Center will contribute multidisciplinary sustainable solutions that address the global burden of NCDs and build resilience against COVID-19
RESEARCH TRIANGLE PARK — RTI International (RTI), a nonprofit research institute, recently established a new Center for Global Noncommunicable Diseases (NCDs) within the Global Health Division of its International Development Group. The Center will apply multidisciplinary technical expertise, research capacity, and programmatic experience across RTI to address the growing global burden of NCDs, an important approach to mitigate COVID-19, and build resilience against future pandemics.
The Center builds on the work of RTI’s Global Noncommunicable Diseases Initiative, which was started in 2016 and focused on building evidence and capacity for impactful, innovative and cost-effective solutions to NCDs in low- and middle-income countries. Since then, the Initiative has grown to encompass work in more than 40 countries and partnerships with governments, non-governmental organizations, private foundations, and multilateral organizations to address NCDs in all stages, from prevention to detection to long term disease management.
People with NCDs and NCD risk factors, such as obesity, have been found to be at higher risk of becoming seriously ill with COVID-19, highlighting the important role that NCD prevention and treatment must play in pandemic response.
“Continued investment in the treatment and prevention of NCDs is critical in contributing to pandemic response and global economic growth and wellbeing and is central to RTI’s mission of improving the human condition,” said E. Wayne Holden, Ph.D, President and CEO of RTI. “By establishing this Center, we are committed to being at the forefront of global efforts to respond to this complex challenge with multi-sectoral solutions.”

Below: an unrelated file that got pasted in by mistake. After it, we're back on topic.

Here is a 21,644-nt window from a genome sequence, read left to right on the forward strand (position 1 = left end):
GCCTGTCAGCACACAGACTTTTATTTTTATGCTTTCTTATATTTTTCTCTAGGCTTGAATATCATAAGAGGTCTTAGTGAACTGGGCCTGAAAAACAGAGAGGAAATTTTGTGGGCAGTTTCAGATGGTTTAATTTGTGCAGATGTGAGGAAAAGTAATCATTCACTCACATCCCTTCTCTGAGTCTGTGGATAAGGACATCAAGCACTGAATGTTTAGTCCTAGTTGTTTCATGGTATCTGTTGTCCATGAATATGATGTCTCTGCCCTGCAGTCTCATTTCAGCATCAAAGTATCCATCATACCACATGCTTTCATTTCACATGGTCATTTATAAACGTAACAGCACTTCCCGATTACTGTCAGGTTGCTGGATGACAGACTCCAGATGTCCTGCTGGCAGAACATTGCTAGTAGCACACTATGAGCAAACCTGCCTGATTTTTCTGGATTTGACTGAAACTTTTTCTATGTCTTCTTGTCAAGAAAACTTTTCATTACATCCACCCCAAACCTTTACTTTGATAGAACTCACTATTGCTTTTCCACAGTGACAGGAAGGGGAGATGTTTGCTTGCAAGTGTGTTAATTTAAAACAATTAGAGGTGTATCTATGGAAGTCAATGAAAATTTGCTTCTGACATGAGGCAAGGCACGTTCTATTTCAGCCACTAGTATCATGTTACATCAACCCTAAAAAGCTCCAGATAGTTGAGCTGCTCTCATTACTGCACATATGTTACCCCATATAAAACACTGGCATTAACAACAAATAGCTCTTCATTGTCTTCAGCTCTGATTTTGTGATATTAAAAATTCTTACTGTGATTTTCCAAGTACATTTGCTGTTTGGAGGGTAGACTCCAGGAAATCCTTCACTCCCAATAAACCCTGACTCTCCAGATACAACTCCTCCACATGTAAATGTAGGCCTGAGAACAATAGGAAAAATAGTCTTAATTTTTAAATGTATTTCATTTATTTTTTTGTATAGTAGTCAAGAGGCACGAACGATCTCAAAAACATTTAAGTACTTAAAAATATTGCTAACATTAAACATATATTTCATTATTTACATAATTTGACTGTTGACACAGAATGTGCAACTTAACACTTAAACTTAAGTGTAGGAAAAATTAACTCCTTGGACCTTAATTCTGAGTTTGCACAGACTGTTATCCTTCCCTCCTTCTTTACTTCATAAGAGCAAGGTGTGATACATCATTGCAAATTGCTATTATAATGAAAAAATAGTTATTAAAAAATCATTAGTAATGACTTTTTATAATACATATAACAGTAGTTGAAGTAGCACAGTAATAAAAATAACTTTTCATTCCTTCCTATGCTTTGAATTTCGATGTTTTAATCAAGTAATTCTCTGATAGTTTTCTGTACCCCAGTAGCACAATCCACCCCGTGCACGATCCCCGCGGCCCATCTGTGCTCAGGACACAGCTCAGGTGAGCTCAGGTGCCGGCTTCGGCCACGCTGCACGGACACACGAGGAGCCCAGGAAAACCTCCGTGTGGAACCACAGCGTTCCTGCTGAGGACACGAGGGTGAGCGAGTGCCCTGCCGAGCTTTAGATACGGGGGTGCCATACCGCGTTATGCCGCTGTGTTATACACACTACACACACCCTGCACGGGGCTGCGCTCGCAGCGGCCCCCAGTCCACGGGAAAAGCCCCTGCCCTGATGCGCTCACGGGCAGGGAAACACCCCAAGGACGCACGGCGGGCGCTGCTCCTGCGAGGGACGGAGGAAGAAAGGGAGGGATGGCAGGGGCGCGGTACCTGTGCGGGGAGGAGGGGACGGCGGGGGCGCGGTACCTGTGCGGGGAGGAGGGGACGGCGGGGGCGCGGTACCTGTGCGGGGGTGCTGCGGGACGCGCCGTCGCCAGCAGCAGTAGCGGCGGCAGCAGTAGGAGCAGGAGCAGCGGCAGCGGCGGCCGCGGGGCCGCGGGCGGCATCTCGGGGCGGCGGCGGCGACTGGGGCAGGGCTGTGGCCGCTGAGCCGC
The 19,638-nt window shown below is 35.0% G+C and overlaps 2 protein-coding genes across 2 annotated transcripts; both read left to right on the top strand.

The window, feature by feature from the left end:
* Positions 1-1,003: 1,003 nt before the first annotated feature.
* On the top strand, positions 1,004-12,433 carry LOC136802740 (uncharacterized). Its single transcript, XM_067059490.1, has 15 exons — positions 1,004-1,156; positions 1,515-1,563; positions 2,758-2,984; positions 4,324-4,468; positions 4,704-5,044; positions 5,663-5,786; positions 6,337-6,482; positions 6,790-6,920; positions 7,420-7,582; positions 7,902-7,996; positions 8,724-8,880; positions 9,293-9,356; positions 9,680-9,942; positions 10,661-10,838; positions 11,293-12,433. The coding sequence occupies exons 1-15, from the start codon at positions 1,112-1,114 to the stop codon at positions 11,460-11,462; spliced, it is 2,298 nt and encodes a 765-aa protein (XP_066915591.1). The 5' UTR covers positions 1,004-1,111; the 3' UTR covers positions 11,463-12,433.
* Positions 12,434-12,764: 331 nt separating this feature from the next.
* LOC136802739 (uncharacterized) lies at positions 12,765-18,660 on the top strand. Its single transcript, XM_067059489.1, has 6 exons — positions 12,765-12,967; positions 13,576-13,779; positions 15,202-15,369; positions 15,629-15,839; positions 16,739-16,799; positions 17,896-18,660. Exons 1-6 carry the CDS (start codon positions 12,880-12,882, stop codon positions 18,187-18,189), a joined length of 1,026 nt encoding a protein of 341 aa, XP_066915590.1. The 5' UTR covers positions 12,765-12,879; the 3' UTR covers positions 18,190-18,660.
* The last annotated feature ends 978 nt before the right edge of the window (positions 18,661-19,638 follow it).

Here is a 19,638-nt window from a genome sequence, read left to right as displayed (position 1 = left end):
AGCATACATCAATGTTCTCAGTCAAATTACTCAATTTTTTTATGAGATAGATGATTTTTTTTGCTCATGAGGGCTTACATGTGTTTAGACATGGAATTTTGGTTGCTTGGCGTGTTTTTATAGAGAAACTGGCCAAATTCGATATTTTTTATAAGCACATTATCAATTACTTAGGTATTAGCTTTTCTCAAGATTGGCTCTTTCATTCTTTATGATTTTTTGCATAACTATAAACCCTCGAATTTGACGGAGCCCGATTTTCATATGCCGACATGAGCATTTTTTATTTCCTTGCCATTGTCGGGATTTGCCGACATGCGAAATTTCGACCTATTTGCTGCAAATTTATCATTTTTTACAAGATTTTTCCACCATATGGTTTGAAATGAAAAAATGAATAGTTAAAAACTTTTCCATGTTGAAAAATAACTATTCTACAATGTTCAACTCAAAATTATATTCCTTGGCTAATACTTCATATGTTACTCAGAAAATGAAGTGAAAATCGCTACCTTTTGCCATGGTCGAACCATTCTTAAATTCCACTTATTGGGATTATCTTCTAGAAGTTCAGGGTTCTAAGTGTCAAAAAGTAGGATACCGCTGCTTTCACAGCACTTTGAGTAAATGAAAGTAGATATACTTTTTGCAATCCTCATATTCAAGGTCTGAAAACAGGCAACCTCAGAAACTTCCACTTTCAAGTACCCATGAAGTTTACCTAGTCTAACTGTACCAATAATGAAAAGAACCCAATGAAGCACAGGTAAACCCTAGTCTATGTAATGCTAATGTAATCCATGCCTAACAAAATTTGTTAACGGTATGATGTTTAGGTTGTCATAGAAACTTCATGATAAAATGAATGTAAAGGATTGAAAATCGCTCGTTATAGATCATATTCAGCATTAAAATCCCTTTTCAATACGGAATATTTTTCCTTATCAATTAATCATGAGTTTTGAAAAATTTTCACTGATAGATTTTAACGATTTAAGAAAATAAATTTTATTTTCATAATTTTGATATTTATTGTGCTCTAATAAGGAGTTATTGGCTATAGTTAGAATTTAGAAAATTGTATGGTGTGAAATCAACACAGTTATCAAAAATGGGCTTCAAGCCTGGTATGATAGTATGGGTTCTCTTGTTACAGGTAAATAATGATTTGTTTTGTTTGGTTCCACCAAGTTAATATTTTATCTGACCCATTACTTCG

NCDs—such as cancer, cardiovascular disease and diabetes—are the leading cause of human death and disability worldwide, with more than 80% of premature deaths due to these diseases occurring in low- and middle-income countries. The risk factors for NCDs are multi-faceted, ranging from behavioral determinants such as tobacco use and unhealthy diets to economic determinants such as inequalities in wealth—therefore requiring coordinated cross-sectoral solutions.
Led by Rachel Nugent, Ph.D, Vice President for Global NCDs, the new Center draws on the cross-sectoral expertise of more than 30 RTI experts. The Center boasts expertise in health economics and financing, health systems strengthening, implementation science, policy analysis, program development and evaluation, data science, and survey design.
“The coronavirus pandemic has shown us the linkages between infectious disease and NCDs, and we must consider preventing and managing NCDs as an essential strategy to control this and future pandemics. Our new Center will bring together a broad range of RTI’s expertise to arrive at sustainable solutions for this global crisis,” said Nugent.
To learn more about the Center for NCDs, visit: https://www.rti.org/globalncds
To learn more about how NCDs and their risk factors contribute to COVID-19 vulnerability, click here.